The current plan is focused on mainstream system.  We need a systems and plan that is defined for special needs as well.   The current study path for children with autism, especially for high-functioning children, are lacking.  We need more options for them from choices of primary school, subjects and path after primary school.   Many parents currently experienced frustration and desperate when enrolling their children to the Primary School.  They are stuck in between as their children with high-functioning autism are not suitable to attend the special schools and schools like Pathlight are limited in vacancies.   Many are “forced” to put their kids at the mainstream school.   There should be more schools that are somewhere in between the special schools and the mainstream school which has transitional nature.   The aims of these Autism-freindly school should be preparing children for possibility to rejoin the mainstream schooling system later on, may it be upper Primary or in the Secondary School.  A transistional plan for these children with high-functioning autism should made more readily available.

More option for choice of subjects and examination scheme will be good.  Many children with autism are facing challenges learning both languages.  If the mainstream are allowing replacement of Chinese to something else (e.g, Arts and Sports) for examination and qualification to secondary school, this will be a great help.    Undeniably, Chinese is important especially in our current economic and political world.    If Children with autism is able to just take Chinese as a learning subject without examination and exempted from exam, then it is very beneficial to children.  Right now, parents need to write in specifically to MOE for exemption and many are not aware of this at all.  I suspect many school staffs are also not aware of what  can be exempted for children with autism and other helps available to them.   A clear guide should be published for all.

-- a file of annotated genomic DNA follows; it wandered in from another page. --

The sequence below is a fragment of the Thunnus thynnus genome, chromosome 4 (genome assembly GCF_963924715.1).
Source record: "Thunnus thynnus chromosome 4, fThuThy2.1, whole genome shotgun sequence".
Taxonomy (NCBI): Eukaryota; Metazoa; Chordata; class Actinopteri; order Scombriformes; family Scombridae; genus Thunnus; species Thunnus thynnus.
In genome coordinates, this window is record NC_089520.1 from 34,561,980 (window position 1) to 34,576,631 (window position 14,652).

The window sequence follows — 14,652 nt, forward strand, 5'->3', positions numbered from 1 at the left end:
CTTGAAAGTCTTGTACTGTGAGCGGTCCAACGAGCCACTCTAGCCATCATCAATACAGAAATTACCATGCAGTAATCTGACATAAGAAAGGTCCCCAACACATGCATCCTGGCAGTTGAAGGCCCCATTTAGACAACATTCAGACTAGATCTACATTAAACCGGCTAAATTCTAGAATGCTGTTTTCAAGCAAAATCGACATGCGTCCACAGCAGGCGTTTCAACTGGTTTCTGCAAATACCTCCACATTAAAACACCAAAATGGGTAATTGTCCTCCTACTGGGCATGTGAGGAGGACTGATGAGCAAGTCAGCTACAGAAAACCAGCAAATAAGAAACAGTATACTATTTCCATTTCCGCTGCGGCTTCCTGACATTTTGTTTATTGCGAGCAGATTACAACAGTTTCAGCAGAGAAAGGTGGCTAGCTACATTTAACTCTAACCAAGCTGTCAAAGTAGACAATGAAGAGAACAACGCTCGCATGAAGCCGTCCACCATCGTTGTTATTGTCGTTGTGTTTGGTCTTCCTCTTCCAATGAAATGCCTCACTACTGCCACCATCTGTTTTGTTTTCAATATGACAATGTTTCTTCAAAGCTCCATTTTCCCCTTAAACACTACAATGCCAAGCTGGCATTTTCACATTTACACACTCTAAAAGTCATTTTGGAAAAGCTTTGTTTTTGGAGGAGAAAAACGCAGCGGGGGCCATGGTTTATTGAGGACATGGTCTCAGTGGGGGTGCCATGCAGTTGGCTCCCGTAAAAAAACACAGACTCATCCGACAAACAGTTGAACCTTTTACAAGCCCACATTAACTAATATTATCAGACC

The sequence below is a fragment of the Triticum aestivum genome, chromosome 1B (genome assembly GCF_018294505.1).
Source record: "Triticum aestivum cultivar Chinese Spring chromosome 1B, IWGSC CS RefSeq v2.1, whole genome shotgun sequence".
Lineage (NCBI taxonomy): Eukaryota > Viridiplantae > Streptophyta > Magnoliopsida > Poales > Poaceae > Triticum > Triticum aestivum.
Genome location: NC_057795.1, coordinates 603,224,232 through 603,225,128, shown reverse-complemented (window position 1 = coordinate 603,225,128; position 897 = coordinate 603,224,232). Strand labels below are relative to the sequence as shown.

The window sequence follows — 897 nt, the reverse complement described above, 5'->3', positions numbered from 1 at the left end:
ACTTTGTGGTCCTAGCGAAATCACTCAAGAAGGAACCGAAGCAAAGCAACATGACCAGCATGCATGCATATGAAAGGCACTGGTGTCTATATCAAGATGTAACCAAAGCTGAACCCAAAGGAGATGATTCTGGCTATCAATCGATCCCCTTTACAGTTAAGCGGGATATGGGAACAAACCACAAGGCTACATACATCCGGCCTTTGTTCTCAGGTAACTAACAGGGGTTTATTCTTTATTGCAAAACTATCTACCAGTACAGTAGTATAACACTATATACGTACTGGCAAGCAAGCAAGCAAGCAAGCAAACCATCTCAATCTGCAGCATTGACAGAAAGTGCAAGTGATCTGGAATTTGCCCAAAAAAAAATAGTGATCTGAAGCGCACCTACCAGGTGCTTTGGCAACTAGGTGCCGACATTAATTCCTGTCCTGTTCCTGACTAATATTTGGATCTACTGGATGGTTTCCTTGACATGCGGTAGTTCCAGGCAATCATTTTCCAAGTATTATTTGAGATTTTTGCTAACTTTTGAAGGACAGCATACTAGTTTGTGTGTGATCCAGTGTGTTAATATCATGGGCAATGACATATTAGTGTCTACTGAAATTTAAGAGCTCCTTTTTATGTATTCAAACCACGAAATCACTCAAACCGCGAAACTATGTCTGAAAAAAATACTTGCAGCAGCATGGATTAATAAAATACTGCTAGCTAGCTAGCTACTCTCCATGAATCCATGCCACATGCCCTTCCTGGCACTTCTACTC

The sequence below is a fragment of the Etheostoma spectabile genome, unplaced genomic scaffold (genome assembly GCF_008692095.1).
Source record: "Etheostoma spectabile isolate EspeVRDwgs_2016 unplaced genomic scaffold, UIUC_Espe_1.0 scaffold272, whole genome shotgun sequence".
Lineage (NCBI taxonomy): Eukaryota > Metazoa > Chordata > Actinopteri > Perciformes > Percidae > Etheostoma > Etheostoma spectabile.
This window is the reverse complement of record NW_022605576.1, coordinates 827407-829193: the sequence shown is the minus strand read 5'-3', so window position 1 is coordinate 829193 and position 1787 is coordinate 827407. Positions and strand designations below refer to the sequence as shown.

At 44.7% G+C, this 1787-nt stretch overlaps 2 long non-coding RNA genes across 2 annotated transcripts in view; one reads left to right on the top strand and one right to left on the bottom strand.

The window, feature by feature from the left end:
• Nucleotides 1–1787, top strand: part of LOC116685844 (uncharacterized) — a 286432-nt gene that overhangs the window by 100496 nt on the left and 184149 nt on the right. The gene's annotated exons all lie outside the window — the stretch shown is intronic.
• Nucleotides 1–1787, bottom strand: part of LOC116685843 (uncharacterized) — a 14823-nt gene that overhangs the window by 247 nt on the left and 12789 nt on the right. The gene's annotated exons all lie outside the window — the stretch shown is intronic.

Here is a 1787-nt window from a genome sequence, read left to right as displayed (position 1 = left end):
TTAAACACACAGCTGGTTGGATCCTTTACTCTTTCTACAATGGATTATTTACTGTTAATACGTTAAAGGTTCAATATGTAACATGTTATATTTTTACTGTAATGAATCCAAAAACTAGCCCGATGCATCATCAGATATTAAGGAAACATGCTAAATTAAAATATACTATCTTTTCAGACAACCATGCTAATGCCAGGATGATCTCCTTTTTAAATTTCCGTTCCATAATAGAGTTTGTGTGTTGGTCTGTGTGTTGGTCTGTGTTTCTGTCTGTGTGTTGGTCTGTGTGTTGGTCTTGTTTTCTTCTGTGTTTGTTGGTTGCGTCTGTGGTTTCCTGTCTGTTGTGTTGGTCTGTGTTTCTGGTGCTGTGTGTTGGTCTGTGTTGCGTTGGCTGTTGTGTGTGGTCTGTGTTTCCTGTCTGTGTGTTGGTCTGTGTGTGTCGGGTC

4. Autism Friendly Atmosphere

Many Primary Schools are striving to improve their “ranking” and performance in the PSLE results.   As such, there are cases that School Principles and staffs are turning away or having deaf-ears for parents having autism related issues and parents are left strained.   Parents have limited venues to turn for advices in term of schooling issues.   Child are labelled as “lazy”, “inattentive”, “slow” or even “stupid” because of lack of awareness of autism.    If autism awareness programmes are initated and promoted among school members, it will help to make Singapore school system a more autism friendly place to study and eliminate inferior-feeling among students.  

Maybe among all the awards and credits, efforts to help autism could be recognised and added as a performance scoring criteria for schools.  Teachers, Principles and SNOs who are active in promoting autism friendly atmosphere should be rewarded and awarded. 

5.  Life Skills and Extras

Among all the other skills that are added to the curriculum, maybe some essential knowledge such as life skills, social skills and communication skills could be incorporated.     How many children are officially taught how to deal with life critical lessons at young age such as handling of bullies, cyber threats, be street-smart and handling of other real life situations?  These skills are essential and some skills are needed for integrating to the society and even survival. These skills will not only benefits children with autism but students as a whole.

Tip Of the Iceberg

What I have touched so far are just tip of the iceberg, there are many other improvement areas that need to be raised and refined.    To do so, will require your help.    If you want to fight for a better place for your child schooling system, here is your chance to take action.   Propose your recommendations to MOE now.


Unite our effort and do it before 20 Feb 2009. 

Time to Change, ACT NOW, before it is too late! 

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  1. *Michael

    If you have any ideas on how and what to change for our Primary School Systems, please comments.